Steven Michael O’Connor
Art is all about communication, so hopefully the themes or feelings that I cannot properly express with my paintings can come across in my writing about art. I’d like to start by saying a few things about the place where I spend my days and nights…my studio. The space is located right behind my apartment in Burbank, California about a half a block away from Warner Bros Studios on a stunning tree lined street. In Los Angeles this is important, because it means my commute is only about a 30-yard walk. Avoiding LA traffic is huge, but the real reason that it’s important is for the fact that I can get right to work anytime inspiration should strike. I can simply stop what I’m doing, walk to the studio, and get right to work. Dropping the dirty dishes to go sketch out a new idea, or literally waking up in the middle of the night to put another coat of paint down on a piece. The only downside to the proximity of my workspace is that you can never really turn it off. I’m very lucky that I truly love what I do for a living, so that isn’t really much of a burden.
The space, of course, has its downfalls. It’s hot in the summertime and can get very cold in the winter. It lacks natural lighting and the floor is so layered with paint that the legs of my worktables rest unevenly on the floor. However those setbacks are few and far between and the fact I have no boss or set hours are the type of things that add to the vigor of having such a creative career.
My studio is my quiet place for contemplation, especially in the early morning. Its difficult for me to express just how important this facet of the studio is to me. As an artist, to have a place where I can think about my work and the labor it involves in privacy is paramount. The first thing that I do every morning is get dressed and head out to my studio, coffee in hand, and review the day of work that’s ahead of me…taking the time to critique and explore my process in various contextual settings. This is the staging ground for all of my trial and error. I’ve seen great successes and been dealt devastating setbacks all in the dimly lit converted garage space.
A good portion of the work that I perform in the studio is manual labor. Hammering, sawing, heavy lifting and assembling of large canvases…every wood frame canvas that I paint on, I hand craft in the studio. The image of a beret-wearing artist, smoking cigarettes and complaining about society is shattered by anyone who watches more than five minutes of a real painter working. This is a place that seemingly dissembles people’s stereotypes about “lazy artist.” At any given time there are 10-15 paintings in various stages of progress…that number can double the month before a show or drop to low single digits during trying pieces that demand more of my time and attention. Before a big show the space is typically packed to the brim, putting a wet piece in the drying rack and starting the next step on another piece. When I step back sometimes it can remind one of working in a busy kitchen, with multiple dishes cooking at various speeds. The more successful I’ve become, the easier it’s been to slow down the ‘kitchen’ and focus my energy into just a handful of pieces. That allows me to accomplish a more layered narrative from my paintings. I think that it’s important to avoid becoming so kind of makeshift art factory, pumping out art like widgets. I spend a lot of time on my pieces, but never sitting idly by while something dries. Momentum is crucial, and for me creativity seems to come in waves, so I surf that wave until the board breaks.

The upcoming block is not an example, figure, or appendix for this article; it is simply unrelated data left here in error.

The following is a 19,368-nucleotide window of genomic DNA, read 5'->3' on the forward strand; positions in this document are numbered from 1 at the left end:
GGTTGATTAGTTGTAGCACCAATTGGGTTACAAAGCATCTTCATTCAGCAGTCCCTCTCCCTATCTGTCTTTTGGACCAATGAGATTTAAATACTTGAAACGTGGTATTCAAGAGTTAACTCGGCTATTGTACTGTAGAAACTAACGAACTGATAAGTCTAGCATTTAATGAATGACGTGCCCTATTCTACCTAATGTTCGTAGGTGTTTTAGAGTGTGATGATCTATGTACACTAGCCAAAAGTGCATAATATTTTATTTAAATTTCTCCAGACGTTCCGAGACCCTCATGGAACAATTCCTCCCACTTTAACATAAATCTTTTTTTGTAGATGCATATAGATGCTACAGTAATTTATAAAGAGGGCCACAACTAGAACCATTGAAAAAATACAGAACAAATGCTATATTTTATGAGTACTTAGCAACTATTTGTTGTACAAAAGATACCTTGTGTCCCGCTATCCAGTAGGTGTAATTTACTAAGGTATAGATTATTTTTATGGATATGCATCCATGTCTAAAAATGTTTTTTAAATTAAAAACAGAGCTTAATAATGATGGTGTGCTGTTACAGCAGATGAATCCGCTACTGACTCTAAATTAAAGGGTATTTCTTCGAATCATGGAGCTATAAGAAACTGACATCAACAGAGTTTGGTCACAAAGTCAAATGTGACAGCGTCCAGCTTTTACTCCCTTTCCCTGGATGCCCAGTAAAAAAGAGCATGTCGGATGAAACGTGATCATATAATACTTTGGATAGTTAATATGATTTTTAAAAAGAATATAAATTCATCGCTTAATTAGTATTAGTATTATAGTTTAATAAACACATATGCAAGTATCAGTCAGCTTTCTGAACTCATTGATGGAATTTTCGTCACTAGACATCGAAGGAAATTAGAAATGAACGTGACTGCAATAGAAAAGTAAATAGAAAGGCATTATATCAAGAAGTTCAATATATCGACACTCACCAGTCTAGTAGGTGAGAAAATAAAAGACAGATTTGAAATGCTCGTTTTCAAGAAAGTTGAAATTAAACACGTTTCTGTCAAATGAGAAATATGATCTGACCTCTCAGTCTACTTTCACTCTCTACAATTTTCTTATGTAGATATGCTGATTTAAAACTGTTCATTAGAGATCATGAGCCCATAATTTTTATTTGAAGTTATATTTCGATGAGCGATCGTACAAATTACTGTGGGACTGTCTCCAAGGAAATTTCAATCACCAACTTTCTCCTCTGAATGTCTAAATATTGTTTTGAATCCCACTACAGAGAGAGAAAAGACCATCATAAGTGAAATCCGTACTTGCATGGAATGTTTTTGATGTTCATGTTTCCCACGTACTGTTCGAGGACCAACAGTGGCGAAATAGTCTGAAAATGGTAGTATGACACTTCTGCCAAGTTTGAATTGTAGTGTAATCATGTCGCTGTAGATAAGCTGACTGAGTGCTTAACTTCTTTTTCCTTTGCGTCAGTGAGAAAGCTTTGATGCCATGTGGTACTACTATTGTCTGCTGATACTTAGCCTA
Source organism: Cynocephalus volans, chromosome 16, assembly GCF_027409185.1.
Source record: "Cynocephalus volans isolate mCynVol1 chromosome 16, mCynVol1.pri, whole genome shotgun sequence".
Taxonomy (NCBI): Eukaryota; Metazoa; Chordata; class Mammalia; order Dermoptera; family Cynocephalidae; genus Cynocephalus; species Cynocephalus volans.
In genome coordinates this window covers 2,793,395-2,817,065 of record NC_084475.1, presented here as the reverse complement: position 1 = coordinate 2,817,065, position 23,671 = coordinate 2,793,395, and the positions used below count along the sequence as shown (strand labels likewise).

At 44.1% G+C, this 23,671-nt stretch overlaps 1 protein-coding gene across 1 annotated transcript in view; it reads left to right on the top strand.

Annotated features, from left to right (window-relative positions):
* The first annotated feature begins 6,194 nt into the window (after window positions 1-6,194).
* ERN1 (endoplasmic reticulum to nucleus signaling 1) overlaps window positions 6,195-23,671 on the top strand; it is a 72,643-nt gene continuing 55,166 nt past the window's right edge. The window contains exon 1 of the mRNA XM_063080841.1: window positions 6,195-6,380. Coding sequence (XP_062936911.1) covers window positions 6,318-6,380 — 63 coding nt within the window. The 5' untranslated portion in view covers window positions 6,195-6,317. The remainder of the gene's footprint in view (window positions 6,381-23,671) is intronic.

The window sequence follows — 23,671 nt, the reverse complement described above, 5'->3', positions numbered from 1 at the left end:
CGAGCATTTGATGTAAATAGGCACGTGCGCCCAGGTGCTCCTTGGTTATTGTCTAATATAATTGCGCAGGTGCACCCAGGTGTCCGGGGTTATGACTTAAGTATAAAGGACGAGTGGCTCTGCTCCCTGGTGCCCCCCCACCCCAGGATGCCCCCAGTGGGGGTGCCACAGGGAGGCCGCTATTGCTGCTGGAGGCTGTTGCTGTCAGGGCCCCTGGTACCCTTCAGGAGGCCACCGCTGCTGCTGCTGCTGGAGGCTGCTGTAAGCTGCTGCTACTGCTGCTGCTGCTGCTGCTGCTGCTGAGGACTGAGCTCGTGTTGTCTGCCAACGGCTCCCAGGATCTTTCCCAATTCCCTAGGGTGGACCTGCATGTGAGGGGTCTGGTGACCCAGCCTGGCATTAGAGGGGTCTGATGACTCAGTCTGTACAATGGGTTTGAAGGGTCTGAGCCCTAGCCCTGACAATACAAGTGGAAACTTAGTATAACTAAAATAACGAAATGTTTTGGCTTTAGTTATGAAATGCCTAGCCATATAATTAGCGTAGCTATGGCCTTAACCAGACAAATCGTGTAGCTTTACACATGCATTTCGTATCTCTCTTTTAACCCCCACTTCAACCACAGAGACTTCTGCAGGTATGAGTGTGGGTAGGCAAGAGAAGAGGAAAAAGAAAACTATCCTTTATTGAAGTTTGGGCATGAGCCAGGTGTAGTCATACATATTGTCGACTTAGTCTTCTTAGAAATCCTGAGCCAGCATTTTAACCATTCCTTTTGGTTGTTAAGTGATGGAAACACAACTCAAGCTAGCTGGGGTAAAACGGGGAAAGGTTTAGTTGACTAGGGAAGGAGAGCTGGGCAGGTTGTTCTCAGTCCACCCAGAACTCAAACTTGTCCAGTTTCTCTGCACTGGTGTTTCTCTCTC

There is no way around it…to be a real dynamic artist you have to put in the work. Long hours are spent in the studio. My typical work day starts at 5:00am and stretches until 8-9pm at night. That includes weekends and most small holidays. So I spend the majority of my time in the studio. The type of art that resonates with me is the type that isn’t strictly based on aesthetics. It’s important for my artwork to contain a message for the viewer. Those narratives demand a certain dedication from the artist, not just in the painting process but also when dealing with the research that most pieces demand.
As far as studio visits are concerned, it is by appointment only. The gallery space on Beverly Blvd. In West Hollywood is where the majority of my visits are held…simply because that is where the lions share of my work is displayed. However the studio is open to more curious patrons, and serious collectors who are interested in viewing my process. The studio is a great place to catch a glimpse of the newest work that I am generating before it goes up on display. Dropping by can be a fantastic way to decide/work out the details of a commission or just see things that may be still ‘works in progress.’
When I started as an artist full time four years ago, I was painting in my living room. So much has changed in that short time period; it certainly has made me appreciate my workspace. Would I like more room to work? Of course…but it is truly a comforting space where I am constantly pushing myself and creating new things.